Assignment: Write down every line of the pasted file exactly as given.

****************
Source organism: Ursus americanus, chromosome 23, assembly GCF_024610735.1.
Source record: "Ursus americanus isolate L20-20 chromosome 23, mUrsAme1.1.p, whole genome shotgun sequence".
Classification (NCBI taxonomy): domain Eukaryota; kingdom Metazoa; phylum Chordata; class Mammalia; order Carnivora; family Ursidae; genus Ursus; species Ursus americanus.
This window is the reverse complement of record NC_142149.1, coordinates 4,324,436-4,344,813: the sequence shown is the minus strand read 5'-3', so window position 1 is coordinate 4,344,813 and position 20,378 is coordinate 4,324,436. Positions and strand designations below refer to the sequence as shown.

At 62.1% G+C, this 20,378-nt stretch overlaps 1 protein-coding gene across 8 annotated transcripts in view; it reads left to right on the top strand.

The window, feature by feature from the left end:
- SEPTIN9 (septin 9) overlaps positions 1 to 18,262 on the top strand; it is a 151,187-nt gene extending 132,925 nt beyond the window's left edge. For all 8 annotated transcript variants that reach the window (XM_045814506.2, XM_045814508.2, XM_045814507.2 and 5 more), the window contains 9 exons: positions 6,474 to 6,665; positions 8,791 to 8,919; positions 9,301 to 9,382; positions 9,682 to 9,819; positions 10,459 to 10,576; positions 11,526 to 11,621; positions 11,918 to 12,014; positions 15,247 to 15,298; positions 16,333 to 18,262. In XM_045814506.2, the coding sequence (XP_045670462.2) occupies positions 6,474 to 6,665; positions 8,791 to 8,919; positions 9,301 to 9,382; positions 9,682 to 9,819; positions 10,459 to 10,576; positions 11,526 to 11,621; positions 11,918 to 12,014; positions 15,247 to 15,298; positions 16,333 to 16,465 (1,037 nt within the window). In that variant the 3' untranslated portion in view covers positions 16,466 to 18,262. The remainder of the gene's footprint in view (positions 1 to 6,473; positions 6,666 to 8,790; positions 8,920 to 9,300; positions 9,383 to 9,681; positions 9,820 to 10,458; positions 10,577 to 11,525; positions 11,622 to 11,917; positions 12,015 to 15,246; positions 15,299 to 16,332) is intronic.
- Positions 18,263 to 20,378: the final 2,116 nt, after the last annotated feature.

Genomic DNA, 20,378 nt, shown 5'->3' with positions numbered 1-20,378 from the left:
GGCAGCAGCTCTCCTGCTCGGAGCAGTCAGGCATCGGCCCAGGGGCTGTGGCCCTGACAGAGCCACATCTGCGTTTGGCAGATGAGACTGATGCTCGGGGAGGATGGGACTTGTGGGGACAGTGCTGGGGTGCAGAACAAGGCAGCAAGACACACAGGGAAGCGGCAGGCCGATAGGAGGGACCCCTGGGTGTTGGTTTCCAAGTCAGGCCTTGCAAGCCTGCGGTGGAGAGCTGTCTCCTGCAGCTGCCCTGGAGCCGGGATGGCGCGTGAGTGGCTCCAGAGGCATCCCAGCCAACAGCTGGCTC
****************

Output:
Source organism: Ursus americanus, chromosome 23, assembly GCF_024610735.1.
Source record: "Ursus americanus isolate L20-20 chromosome 23, mUrsAme1.1.p, whole genome shotgun sequence".
Classification (NCBI taxonomy): domain Eukaryota; kingdom Metazoa; phylum Chordata; class Mammalia; order Carnivora; family Ursidae; genus Ursus; species Ursus americanus.
This window is the reverse complement of record NC_142149.1, coordinates 4,324,436-4,344,813: the sequence shown is the minus strand read 5'-3', so window position 1 is coordinate 4,344,813 and position 20,378 is coordinate 4,324,436. Positions and strand designations below refer to the sequence as shown.

At 62.1% G+C, this 20,378-nt stretch overlaps 1 protein-coding gene across 8 annotated transcripts in view; it reads left to right on the top strand.

The window, feature by feature from the left end:
- SEPTIN9 (septin 9) overlaps positions 1 to 18,262 on the top strand; it is a 151,187-nt gene extending 132,925 nt beyond the window's left edge. For all 8 annotated transcript variants that reach the window (XM_045814506.2, XM_045814508.2, XM_045814507.2 and 5 more), the window contains 9 exons: positions 6,474 to 6,665; positions 8,791 to 8,919; positions 9,301 to 9,382; positions 9,682 to 9,819; positions 10,459 to 10,576; positions 11,526 to 11,621; positions 11,918 to 12,014; positions 15,247 to 15,298; positions 16,333 to 18,262. In XM_045814506.2, the coding sequence (XP_045670462.2) occupies positions 6,474 to 6,665; positions 8,791 to 8,919; positions 9,301 to 9,382; positions 9,682 to 9,819; positions 10,459 to 10,576; positions 11,526 to 11,621; positions 11,918 to 12,014; positions 15,247 to 15,298; positions 16,333 to 16,465 (1,037 nt within the window). In that variant the 3' untranslated portion in view covers positions 16,466 to 18,262. The remainder of the gene's footprint in view (positions 1 to 6,473; positions 6,666 to 8,790; positions 8,920 to 9,300; positions 9,383 to 9,681; positions 9,820 to 10,458; positions 10,577 to 11,525; positions 11,622 to 11,917; positions 12,015 to 15,246; positions 15,299 to 16,332) is intronic.
- Positions 18,263 to 20,378: the final 2,116 nt, after the last annotated feature.

Genomic DNA, 20,378 nt, shown 5'->3' with positions numbered 1-20,378 from the left:
GGCAGCAGCTCTCCTGCTCGGAGCAGTCAGGCATCGGCCCAGGGGCTGTGGCCCTGACAGAGCCACATCTGCGTTTGGCAGATGAGACTGATGCTCGGGGAGGATGGGACTTGTGGGGACAGTGCTGGGGTGCAGAACAAGGCAGCAAGACACACAGGGAAGCGGCAGGCCGATAGGAGGGACCCCTGGGTGTTGGTTTCCAAGTCAGGCCTTGCAAGCCTGCGGTGGAGAGCTGTCTCCTGCAGCTGCCCTGGAGCCGGGATGGCGCGTGAGTGGCTCCAGAGGCATCCCAGCCAACAGCTGGCTC